“That will make it possible for us to process applications quicker,” Bradshaw noted.
Automated supplements are also expected to be issued to allow active October recipients of the 18 counties to receive the maximum allotment for their household size.
“People have been coming in for replacement benefits already,” Bradshaw noted. “We’ve seen over 3,000 families since we opened back up last Wednesday.”
The supplement is the difference between the household’s October 2016 benefits and the maximum allotment for their household size. The household size will include all ineligible and disqualified members. Households that received the maximum allotment for their household size will not receive a supplement.
Maximum allotment benefits are as follows: $194 for a household of one; $357 for two; $511 for three; $649 for four; $771 for five; $925 for six; $1,022 for seven; and $1,169 for a household of eight. The amount then increases by $146 for each additional member of the household after that.
To be eligible, the household must have lived in the disaster area at the time of the disaster; must plan on purchasing food during the disaster period; and must have experienced at least one of several adverse effects.
Those effects include damage to or destruction of the household’s home or self-employment; food loss; lost or inaccessible income; inaccessible liquid resources; or a disaster-related expense that will be paid or anticipated to be paid during the benefit period, which will not be reimbursed. The window for countable income is Oct. 7-Nov. 6.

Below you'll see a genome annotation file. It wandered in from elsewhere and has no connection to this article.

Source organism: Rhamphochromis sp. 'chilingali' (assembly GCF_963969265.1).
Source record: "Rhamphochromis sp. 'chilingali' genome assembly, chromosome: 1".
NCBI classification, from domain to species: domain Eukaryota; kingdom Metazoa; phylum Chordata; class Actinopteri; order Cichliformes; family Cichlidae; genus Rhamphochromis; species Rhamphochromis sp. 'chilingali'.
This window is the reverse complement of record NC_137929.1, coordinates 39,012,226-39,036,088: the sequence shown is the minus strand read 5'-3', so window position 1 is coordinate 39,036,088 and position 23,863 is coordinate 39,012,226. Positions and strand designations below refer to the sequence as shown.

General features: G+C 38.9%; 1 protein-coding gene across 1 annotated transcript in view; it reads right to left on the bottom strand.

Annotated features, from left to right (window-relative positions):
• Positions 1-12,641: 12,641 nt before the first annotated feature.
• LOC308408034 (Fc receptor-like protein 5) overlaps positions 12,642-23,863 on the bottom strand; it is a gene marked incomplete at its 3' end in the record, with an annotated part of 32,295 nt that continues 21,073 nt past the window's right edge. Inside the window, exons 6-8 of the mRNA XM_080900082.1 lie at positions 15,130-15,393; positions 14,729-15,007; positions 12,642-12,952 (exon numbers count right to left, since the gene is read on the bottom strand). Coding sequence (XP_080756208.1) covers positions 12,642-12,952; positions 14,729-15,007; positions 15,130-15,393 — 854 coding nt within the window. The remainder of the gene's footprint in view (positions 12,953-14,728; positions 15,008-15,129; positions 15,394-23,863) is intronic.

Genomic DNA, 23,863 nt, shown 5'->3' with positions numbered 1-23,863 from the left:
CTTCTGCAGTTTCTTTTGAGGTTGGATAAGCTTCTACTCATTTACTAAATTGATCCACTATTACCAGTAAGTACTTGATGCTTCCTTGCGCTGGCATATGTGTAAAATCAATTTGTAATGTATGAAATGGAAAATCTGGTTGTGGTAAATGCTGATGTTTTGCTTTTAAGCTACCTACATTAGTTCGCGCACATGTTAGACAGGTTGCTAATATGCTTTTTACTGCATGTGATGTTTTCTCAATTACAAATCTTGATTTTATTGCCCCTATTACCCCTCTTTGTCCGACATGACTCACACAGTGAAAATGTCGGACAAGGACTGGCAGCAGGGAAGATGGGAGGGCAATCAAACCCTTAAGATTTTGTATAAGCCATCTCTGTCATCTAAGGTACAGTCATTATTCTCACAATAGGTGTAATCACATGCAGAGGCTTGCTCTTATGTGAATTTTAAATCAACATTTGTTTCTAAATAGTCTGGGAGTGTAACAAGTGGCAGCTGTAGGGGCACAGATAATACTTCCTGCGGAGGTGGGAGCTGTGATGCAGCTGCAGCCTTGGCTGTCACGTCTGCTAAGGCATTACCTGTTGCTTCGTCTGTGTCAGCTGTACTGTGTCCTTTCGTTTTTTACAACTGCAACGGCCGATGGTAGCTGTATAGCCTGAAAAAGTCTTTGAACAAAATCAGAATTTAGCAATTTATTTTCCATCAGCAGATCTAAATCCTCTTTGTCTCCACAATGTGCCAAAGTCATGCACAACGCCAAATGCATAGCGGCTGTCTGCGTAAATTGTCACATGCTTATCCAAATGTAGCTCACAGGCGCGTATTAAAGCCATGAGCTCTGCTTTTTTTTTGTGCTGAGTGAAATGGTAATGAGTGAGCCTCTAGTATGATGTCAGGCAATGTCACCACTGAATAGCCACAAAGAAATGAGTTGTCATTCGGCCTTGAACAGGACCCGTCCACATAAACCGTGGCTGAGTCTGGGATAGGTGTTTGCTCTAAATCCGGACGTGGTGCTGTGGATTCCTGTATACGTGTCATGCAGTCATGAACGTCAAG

According to information sent to DSS officials in the 18 approved counties Friday, verification of residency and loss of income or inaccessibility of resources should be verified “when possible.” Verification of household composition should only be attempted if questionable. If verification is not available through county resources, DSS officials have been told not to pend the application, but accept client’s statement.
State officials are warning against fraud when apply for Disaster FNS benefits or requesting replacement benefits. All applications are subject to an audit. Those receiving benefits to which they are not entitled will be required to pay them back. Those who break the FNS rules may be disqualified from the program, fined up to $250,000 and/or put in jail for up to 20 years.
“There is a huge push by DSS and the state to warn of fraud,” said Bradshaw. “All county and state employees who apply for assistance will have their applications automatically audited.”
In the wake of Irene, applications in Sampson were “heavily audited,” the DSS director noted. Cases of fraud were seen across the state, including here. There is a large onus on the applicant to tell the truth and reporting requirements for DSS are stringent. A USDA representative will be on-site throughout the five-day process and, following each day, DSS officials must report how many applications were submitted and how many EBT cards handed out.
Everyone who applies will sign a form acknowledging the penalties for fraud and likewise be instructed by staff.
“They don’t leave the application site or sign an application without that being stressed,” Bradshaw attested.
For comprehensive information about the disaster food assistance application process, visit goo.gl/cIe5by.
Reach Managing Editor Chris Berendt at 910-249-4616. Follow the paper on twitter @SampsonInd and like us on Facebook.